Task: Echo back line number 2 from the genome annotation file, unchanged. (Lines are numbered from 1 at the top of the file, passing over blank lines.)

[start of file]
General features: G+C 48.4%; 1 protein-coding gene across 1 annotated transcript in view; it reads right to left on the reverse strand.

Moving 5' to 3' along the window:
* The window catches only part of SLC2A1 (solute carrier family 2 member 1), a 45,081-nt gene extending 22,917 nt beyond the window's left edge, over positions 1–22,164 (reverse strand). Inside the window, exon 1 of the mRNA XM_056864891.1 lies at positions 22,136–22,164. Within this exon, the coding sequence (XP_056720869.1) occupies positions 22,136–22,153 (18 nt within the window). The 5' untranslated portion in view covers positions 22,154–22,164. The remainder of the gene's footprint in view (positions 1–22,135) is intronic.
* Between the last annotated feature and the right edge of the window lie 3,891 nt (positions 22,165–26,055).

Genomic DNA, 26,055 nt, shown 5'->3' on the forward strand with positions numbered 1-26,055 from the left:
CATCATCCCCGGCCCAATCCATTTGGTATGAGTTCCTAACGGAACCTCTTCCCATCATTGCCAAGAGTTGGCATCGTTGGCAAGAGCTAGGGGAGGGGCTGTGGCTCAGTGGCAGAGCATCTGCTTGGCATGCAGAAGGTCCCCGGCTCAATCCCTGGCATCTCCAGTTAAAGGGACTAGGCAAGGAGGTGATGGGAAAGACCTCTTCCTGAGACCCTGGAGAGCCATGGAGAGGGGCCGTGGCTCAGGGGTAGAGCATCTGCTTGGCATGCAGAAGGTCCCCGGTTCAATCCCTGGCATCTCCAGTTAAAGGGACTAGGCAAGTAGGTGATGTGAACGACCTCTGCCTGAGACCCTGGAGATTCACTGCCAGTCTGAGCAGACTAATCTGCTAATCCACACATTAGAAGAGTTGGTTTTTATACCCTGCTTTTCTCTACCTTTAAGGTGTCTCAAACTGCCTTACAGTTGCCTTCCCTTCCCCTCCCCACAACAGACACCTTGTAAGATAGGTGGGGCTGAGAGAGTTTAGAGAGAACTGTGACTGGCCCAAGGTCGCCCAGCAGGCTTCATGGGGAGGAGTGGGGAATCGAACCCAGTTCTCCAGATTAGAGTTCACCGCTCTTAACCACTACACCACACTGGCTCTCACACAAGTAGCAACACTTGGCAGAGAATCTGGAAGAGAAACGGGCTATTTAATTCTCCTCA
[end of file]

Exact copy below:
Moving 5' to 3' along the window: